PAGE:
Police in Serui conducted security sweeps of the area from 8 to 10 pm last night.  “This is a usual sweeping that security forces do for security measures prior to an event”. said Pak Eddy, the head of intelligence for the police (KAINTEL POLRES) in Serui said via phone to West Papua Media.

At 8am this morning, rally organisers were visited by two uniformed Papuan police officers, who told WPNA Serui Governor David Abon to cancel the long march from Wombai Park to the DPRD office. Instead, they instructed Abon to drop people with trucks to the office, but stated firmly that Police “will not provide security for the protesters, nor guarantee their safety”.

Rally organisers expressed fears that this would be a prelude for police standing down in the face of militia or military violence, and were perturbed that the police would abrogate its State Responsibility for providing security for civilians engaging in legitimate peaceful expression.   The Indonesian police has a long and regular history of standing to one side while military or military controlled civilian groups conduct serious acts of violence against political or religious opposition, such as with East Timor, in West Papua, and more recently against the Ahmadiyah.  However, neither the WPNA nor Police have shared any specific intelligence about pro-Jakarta militia mobilisations, despite the local presence of both the Laskar Merah Putih, and the newly formed Euricio Guterres / Bas Suebu militia, ASWAIN.

Over 1000 people had begun to gather at Wombai Park, Serui, on Thursday morning in preparation for the long march and listen to speeches and music.  At 10:00am, as people were meeting to discuss security situation and day’s plans, one company (150 police) of local Police present at Wombai confiscated with force a truck, Morning Star flags and material (like bags and beanies), amplifiers, and four banners. Due to the speed and force used, people at the park were subject to mounting fear, and were uncertain for their safety.

KAINTEL Eddy told the crowd,  “Don’t bring flags or banners to the rally, but rally can still go ahead”.  This action was is contravention to the rights of people to engage in free cultural expression.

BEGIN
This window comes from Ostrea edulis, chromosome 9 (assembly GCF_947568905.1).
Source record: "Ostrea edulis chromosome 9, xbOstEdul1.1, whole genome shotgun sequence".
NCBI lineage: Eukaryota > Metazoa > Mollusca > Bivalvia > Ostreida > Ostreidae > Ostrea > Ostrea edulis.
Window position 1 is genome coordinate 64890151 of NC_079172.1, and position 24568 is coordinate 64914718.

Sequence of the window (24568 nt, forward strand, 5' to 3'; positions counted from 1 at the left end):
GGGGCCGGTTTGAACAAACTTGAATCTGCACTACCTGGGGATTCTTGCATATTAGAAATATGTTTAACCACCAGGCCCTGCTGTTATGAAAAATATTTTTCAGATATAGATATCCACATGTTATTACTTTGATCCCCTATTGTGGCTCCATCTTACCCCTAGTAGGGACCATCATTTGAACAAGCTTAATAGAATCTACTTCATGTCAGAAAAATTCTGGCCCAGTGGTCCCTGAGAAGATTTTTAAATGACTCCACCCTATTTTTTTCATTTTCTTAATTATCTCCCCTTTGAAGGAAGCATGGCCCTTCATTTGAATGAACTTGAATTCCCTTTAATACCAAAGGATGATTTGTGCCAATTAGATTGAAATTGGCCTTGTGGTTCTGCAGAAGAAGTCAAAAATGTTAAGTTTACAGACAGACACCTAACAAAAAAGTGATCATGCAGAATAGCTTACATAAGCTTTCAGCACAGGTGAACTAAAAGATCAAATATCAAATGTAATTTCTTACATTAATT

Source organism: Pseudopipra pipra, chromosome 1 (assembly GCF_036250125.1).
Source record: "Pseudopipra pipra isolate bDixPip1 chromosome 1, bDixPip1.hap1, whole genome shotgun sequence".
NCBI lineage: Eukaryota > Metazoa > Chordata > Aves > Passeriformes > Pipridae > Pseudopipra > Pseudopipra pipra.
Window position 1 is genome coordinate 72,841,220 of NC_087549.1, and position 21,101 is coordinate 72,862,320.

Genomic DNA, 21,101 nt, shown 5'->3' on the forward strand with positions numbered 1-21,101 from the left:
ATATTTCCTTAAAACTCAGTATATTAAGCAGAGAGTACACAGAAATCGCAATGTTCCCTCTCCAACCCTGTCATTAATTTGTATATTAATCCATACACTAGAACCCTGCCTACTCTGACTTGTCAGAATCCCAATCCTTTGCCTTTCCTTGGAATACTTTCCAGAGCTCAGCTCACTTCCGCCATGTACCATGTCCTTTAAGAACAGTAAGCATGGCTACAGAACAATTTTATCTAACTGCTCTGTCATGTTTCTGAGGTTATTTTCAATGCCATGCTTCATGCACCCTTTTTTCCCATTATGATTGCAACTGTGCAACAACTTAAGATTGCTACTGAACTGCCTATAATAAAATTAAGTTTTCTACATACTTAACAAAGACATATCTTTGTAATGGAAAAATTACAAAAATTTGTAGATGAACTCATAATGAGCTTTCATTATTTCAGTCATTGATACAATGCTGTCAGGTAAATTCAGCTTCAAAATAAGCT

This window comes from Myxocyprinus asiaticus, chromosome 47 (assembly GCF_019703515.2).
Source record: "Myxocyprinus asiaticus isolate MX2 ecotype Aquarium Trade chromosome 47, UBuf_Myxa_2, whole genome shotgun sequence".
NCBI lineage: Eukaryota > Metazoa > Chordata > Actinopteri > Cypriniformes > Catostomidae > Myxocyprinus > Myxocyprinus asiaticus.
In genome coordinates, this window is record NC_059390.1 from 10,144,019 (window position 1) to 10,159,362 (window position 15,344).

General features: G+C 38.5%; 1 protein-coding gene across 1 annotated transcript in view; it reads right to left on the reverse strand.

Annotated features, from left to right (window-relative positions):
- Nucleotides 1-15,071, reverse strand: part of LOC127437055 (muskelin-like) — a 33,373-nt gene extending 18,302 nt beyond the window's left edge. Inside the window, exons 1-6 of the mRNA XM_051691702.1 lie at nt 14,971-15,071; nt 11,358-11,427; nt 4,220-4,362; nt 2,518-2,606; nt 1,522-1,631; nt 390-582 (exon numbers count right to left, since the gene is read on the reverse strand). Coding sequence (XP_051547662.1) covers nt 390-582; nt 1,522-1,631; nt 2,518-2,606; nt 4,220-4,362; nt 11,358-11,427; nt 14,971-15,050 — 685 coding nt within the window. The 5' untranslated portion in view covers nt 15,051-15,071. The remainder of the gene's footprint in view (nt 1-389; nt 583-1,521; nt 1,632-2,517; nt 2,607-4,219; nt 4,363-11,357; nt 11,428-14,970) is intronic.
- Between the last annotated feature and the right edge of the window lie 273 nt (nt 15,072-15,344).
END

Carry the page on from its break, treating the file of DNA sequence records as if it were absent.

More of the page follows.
The crowd then dispersed peacefully from Wombai and made its way to the DPRD office.  Over 200 armed Gegana paramilitary motorbike police are in attendance, as are two companies of normal police.

WPNA Security is still on high alert against agents provocateur, and has clear line of communication open to prevent escalation with both Pak Eddy and the KAPOLRES (Regency level Chief of Police, currently in Jayapura).

In Mantembu at midday, prior to that march joining with the main rally, Police attempted to shut down the march, and again seized banners that displayed the Morning Star symbol.  An intense vocal confrontation between WPNA and Police ensued, but negotiations with Police successfully agreed the rally to be continued until 4pm.

” We will provide the safety and security of all the participants”, said Terrianus Israel Yoku, National Congress President of WPNA.   “We want to freely exercise our rights to freedom of assembly, and we ask for security forces to respect the rights of West Papuans to voice our concerns”, said Yoku.

“Even though the security forces stop trucks and confiscate morning star flags, banners and amplifiers, it wont stop us marching in peace” said David Abon, govenor of Yapen Waropen.

The Kapolres and KAINTEL POLRES apologised to Reverend Yoku, WPNA, for the confiscation of items and the force that was used against demonstrators this morning.

Participants from Wombai joined with the 500 Mantembu marchers, who then joined over 3000 people already gathered at DPRD.  Delegations also came from Sorong, Manokwari, Jayapura, Fak Fak, Bintuni, Waropen, and Mamberamo.  Over 5000 people stayed upon the steps of the DPRD office listening to speeches and music.

“A Salute to everyone who made the decision to participate in this long march for peace and justice in West Papua. This is an act of working together in support of what is happening in Australia and Washington to speak out on the ongoing torture and issues towards indigenous West Papuans”,  said Jacob Rumbiak, WPNA Foreign Affairs Coordinator, in Australia.

“Today, the international advocates are monitoring the situation in West Papua, especially in Serui, and we ask the Indonesian security forces to respect the rally and allow every West Papuans to freely exercise their freedom of expression and freedom assembly”, said Terry Bukorpioper, WPNA’s designated spokesperson to the UN.

At time of writing,  close to 5000 people joined on the steps of DPRD in a closing prayer with Reverend Phil Ayeni to peacefully end the rally.

West Papua Media will continue to monitor the situation closely, and provide timely updates.